Bald Eagle (Haliaeetusleucocephalus)

Bald eagles may take up to five years to develop the white head and tail.

The bald eagle is an American wildlife success story. Almost extinct due to hunting, habitat loss and the effects of pesticides like DDT,* the bald eagle has made a stunning recovery.

In 1782, the Continental Congress made the bald eagle our national bird. Bald eagle populations dropped from more than 100,000 nesting eagles at that time to only about 400 breeding pairs in 1963. Today, there are more than 7,500 breeding pairs in the lower 48 states - including an increasing number of nests found in Illinois.

Bald eagles nest in the northern United States and Canada, migrating south during the winter when rivers and lakes freeze. They are often seen at locks and dams where water remains open year all winter for fishing.

Today, bald eagles are important tourist draws for river communities. Many river towns host eagle watching festivals in winter.

Their nests are giant collections of sticks called eyries. They add to the nests each year until they are several feet across. Additional source: U.S. Fish and Wildlife Service

This eagle came to our center in February of 1998. He was almost 2 years old at the time. Over the years, we have been able to watch as he matured. These pictures were taken in 1998, 1999 and 2000.
It takes up to five years for bald eagles to acquire their bright white head and tail feathers. Immature bald eagles are often assumed to be females, when in fact, both adult males and females have white heads and tails. For information about eagle watching at the Starved Rock Lock and Dam, click here.

 *DDT was originally created in 1873. Only when its use as an insecticide was discovered in 1939, however, did it come into widespread use. The scientist who made this discovery was awarded the Nobel Prize in 1948.

After World War II, it became especially popular due to its effectiveness against mosquitoes that spread malaria and lice that carried typhus. The World Health Organization estimated that 25 million lives were saved because of its use. Problems soon surfaced, however, as many insects began to develop resistance to the insecticide. It was also discovered to be highly toxic to fish.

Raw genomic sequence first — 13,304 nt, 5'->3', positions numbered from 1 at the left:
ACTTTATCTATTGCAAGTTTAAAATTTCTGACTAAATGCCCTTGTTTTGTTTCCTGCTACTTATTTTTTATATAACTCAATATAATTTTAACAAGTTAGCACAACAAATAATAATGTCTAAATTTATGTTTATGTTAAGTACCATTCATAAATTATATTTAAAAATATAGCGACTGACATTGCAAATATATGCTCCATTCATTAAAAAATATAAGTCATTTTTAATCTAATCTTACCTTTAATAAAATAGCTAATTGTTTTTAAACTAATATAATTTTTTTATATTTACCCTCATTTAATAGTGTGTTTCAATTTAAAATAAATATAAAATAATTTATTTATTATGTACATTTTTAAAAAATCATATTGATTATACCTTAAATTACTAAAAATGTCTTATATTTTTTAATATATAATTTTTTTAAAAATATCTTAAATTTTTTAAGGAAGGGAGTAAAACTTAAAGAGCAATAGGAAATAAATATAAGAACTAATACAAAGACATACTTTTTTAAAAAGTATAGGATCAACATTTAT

Because it does not break down easily, DDT builds up in the fatty tissues. Animals that ingest it, carry it for some time. It takes an animal eight years to metabolize one half of the DDT it consumes. Birds, like the bald eagle, ingested DDT after eating contaminated fish. The DDT caused the bird's egg shells to be brittle and thin and to break easily. Eggs often were broken in the nest when the parents sat on them during incubation. This was one of the reasons populations declined to dangerous levels.

DDT was banned in the United States in 1973, although it is still used in other parts of the world. Birds that migrate to other continents are still at risk. primary source: University of Oxford, Department of Chemistry

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 Quick Facts about bald eagles

Mostly fish. Will also eat carrion and small mammals. Sometimes seen following large flocks of waterfowl where the occasional crippled bird makes easy prey.


The bald eagle is recovering from near extinction. It was upgraded from endangered to threatened status in the mid-1990s. It is now poised to be removed from the Federal list of Endangered and Threatened Species.

Before its recent comeback, the bald eagle had nearly vanished from Illinois.


In captivity, a bald eagle may live to be 50 years old. In the wild, only about one in ten bald eagles hatched lives to reach maturity.

Number of Eggs

2-3 white eggs are laid in March or April